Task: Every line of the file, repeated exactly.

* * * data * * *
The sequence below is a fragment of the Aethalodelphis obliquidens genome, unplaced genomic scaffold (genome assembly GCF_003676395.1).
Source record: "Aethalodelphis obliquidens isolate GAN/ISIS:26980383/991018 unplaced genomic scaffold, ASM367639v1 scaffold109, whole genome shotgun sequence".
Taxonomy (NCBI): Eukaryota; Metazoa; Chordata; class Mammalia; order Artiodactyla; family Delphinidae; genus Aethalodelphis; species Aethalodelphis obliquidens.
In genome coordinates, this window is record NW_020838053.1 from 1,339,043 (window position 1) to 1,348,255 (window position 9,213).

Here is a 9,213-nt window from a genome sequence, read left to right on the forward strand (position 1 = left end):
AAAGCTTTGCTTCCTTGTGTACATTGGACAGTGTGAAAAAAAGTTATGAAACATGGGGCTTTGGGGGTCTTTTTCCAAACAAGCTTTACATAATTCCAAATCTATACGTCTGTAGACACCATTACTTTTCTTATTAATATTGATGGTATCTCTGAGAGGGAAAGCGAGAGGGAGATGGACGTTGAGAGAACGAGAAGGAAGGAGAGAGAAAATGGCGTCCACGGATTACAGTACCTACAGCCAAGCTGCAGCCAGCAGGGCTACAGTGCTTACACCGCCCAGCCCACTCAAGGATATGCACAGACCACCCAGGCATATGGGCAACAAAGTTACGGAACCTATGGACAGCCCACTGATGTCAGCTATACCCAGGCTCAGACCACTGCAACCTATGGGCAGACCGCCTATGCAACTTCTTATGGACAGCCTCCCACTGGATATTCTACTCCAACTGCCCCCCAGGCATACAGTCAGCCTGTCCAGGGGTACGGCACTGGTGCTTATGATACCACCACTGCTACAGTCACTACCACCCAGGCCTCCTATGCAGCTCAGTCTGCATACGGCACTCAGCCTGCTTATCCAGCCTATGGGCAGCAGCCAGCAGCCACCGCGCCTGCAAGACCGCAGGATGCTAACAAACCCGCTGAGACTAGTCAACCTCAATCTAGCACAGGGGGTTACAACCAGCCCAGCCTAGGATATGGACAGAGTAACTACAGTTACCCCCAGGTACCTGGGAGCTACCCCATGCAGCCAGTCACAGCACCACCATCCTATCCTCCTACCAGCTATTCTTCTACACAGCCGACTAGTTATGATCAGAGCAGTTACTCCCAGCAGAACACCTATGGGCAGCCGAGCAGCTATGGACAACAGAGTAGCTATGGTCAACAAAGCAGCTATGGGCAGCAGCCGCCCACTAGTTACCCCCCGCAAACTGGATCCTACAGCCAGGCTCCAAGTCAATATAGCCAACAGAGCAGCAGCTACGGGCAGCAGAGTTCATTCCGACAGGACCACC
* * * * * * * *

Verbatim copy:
The sequence below is a fragment of the Aethalodelphis obliquidens genome, unplaced genomic scaffold (genome assembly GCF_003676395.1).
Source record: "Aethalodelphis obliquidens isolate GAN/ISIS:26980383/991018 unplaced genomic scaffold, ASM367639v1 scaffold109, whole genome shotgun sequence".
Taxonomy (NCBI): Eukaryota; Metazoa; Chordata; class Mammalia; order Artiodactyla; family Delphinidae; genus Aethalodelphis; species Aethalodelphis obliquidens.
In genome coordinates, this window is record NW_020838053.1 from 1,339,043 (window position 1) to 1,348,255 (window position 9,213).

Here is a 9,213-nt window from a genome sequence, read left to right on the forward strand (position 1 = left end):
AAAGCTTTGCTTCCTTGTGTACATTGGACAGTGTGAAAAAAAGTTATGAAACATGGGGCTTTGGGGGTCTTTTTCCAAACAAGCTTTACATAATTCCAAATCTATACGTCTGTAGACACCATTACTTTTCTTATTAATATTGATGGTATCTCTGAGAGGGAAAGCGAGAGGGAGATGGACGTTGAGAGAACGAGAAGGAAGGAGAGAGAAAATGGCGTCCACGGATTACAGTACCTACAGCCAAGCTGCAGCCAGCAGGGCTACAGTGCTTACACCGCCCAGCCCACTCAAGGATATGCACAGACCACCCAGGCATATGGGCAACAAAGTTACGGAACCTATGGACAGCCCACTGATGTCAGCTATACCCAGGCTCAGACCACTGCAACCTATGGGCAGACCGCCTATGCAACTTCTTATGGACAGCCTCCCACTGGATATTCTACTCCAACTGCCCCCCAGGCATACAGTCAGCCTGTCCAGGGGTACGGCACTGGTGCTTATGATACCACCACTGCTACAGTCACTACCACCCAGGCCTCCTATGCAGCTCAGTCTGCATACGGCACTCAGCCTGCTTATCCAGCCTATGGGCAGCAGCCAGCAGCCACCGCGCCTGCAAGACCGCAGGATGCTAACAAACCCGCTGAGACTAGTCAACCTCAATCTAGCACAGGGGGTTACAACCAGCCCAGCCTAGGATATGGACAGAGTAACTACAGTTACCCCCAGGTACCTGGGAGCTACCCCATGCAGCCAGTCACAGCACCACCATCCTATCCTCCTACCAGCTATTCTTCTACACAGCCGACTAGTTATGATCAGAGCAGTTACTCCCAGCAGAACACCTATGGGCAGCCGAGCAGCTATGGACAACAGAGTAGCTATGGTCAACAAAGCAGCTATGGGCAGCAGCCGCCCACTAGTTACCCCCCGCAAACTGGATCCTACAGCCAGGCTCCAAGTCAATATAGCCAACAGAGCAGCAGCTACGGGCAGCAGAGTTCATTCCGACAGGACCACC